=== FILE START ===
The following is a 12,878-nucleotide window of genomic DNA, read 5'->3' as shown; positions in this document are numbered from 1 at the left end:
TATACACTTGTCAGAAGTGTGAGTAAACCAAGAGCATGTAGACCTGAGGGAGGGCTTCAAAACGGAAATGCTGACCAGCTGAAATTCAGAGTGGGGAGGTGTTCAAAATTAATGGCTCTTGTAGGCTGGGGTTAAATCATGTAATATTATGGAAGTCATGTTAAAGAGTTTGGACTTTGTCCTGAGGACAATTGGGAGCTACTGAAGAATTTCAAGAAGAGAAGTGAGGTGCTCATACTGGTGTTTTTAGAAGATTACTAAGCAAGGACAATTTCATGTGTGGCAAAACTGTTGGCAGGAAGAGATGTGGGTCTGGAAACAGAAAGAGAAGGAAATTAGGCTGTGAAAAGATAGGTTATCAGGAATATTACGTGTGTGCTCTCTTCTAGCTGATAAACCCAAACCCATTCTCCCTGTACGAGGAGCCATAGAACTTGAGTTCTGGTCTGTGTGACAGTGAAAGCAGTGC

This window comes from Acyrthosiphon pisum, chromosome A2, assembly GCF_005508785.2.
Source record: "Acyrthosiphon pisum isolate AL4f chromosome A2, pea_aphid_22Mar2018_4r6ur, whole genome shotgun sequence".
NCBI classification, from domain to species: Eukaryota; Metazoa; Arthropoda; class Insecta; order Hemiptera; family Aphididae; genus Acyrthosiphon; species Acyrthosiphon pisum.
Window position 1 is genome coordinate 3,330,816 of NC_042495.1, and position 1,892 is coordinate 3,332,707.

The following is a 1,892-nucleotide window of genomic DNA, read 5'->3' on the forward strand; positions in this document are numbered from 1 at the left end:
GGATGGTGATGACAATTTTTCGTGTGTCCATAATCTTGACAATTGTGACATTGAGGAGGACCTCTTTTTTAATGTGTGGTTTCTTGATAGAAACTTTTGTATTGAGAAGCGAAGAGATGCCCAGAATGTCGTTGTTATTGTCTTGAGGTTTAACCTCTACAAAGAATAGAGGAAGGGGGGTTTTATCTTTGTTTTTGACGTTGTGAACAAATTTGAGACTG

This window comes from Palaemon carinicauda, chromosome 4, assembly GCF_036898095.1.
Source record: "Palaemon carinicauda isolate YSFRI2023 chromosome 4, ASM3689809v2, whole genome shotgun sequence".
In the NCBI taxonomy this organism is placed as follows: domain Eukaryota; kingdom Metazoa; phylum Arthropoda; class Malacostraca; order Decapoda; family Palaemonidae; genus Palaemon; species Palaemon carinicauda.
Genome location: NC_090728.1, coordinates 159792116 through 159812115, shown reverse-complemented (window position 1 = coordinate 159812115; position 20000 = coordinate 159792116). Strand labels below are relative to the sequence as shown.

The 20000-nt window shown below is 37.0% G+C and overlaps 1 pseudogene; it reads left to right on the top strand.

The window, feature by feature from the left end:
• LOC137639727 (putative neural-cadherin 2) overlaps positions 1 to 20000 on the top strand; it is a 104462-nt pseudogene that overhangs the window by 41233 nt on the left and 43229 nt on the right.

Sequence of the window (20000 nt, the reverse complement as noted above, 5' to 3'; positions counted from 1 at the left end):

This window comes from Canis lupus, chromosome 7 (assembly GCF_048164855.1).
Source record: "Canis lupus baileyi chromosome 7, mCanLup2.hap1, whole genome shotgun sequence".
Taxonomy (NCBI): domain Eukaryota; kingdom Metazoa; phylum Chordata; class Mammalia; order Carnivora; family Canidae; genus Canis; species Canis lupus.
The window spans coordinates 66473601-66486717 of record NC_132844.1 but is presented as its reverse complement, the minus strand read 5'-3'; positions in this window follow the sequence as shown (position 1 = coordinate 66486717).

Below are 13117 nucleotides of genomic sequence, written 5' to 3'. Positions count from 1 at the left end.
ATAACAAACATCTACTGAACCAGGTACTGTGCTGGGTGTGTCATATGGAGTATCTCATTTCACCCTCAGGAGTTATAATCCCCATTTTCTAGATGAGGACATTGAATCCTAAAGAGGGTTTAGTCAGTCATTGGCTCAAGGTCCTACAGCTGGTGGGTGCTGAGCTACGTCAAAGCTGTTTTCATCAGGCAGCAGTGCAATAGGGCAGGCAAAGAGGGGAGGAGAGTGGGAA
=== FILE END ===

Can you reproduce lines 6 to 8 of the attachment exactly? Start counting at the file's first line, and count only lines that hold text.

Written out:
Window position 1 is genome coordinate 3,330,816 of NC_042495.1, and position 1,892 is coordinate 3,332,707.

The following is a 1,892-nucleotide window of genomic DNA, read 5'->3' on the forward strand; positions in this document are numbered from 1 at the left end:
GGATGGTGATGACAATTTTTCGTGTGTCCATAATCTTGACAATTGTGACATTGAGGAGGACCTCTTTTTTAATGTGTGGTTTCTTGATAGAAACTTTTGTATTGAGAAGCGAAGAGATGCCCAGAATGTCGTTGTTATTGTCTTGAGGTTTAACCTCTACAAAGAATAGAGGAAGGGGGGTTTTATCTTTGTTTTTGACGTTGTGAACAAATTTGAGACTG